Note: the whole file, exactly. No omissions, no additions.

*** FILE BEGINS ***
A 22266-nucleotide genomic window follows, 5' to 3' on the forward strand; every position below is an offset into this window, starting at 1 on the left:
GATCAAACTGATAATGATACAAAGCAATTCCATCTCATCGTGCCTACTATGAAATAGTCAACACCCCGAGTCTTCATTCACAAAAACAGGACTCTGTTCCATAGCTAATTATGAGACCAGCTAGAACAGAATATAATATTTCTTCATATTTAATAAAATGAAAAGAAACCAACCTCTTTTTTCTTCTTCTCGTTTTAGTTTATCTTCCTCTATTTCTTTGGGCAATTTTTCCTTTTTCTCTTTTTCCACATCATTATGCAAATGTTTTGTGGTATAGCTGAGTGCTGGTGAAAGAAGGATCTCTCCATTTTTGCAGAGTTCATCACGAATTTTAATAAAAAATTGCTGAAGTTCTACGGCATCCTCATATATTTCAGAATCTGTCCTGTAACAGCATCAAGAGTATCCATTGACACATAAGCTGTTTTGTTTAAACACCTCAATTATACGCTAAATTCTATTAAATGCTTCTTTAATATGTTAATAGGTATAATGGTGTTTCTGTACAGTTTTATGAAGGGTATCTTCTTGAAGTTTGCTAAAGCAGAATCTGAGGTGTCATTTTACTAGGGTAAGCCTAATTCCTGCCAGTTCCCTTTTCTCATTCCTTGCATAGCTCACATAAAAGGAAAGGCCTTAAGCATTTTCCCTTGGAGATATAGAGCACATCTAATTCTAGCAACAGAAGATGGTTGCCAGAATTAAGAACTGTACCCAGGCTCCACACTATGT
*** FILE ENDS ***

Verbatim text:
A 22266-nucleotide genomic window follows, 5' to 3' on the forward strand; every position below is an offset into this window, starting at 1 on the left:
GATCAAACTGATAATGATACAAAGCAATTCCATCTCATCGTGCCTACTATGAAATAGTCAACACCCCGAGTCTTCATTCACAAAAACAGGACTCTGTTCCATAGCTAATTATGAGACCAGCTAGAACAGAATATAATATTTCTTCATATTTAATAAAATGAAAAGAAACCAACCTCTTTTTTCTTCTTCTCGTTTTAGTTTATCTTCCTCTATTTCTTTGGGCAATTTTTCCTTTTTCTCTTTTTCCACATCATTATGCAAATGTTTTGTGGTATAGCTGAGTGCTGGTGAAAGAAGGATCTCTCCATTTTTGCAGAGTTCATCACGAATTTTAATAAAAAATTGCTGAAGTTCTACGGCATCCTCATATATTTCAGAATCTGTCCTGTAACAGCATCAAGAGTATCCATTGACACATAAGCTGTTTTGTTTAAACACCTCAATTATACGCTAAATTCTATTAAATGCTTCTTTAATATGTTAATAGGTATAATGGTGTTTCTGTACAGTTTTATGAAGGGTATCTTCTTGAAGTTTGCTAAAGCAGAATCTGAGGTGTCATTTTACTAGGGTAAGCCTAATTCCTGCCAGTTCCCTTTTCTCATTCCTTGCATAGCTCACATAAAAGGAAAGGCCTTAAGCATTTTCCCTTGGAGATATAGAGCACATCTAATTCTAGCAACAGAAGATGGTTGCCAGAATTAAGAACTGTACCCAGGCTCCACACTATGT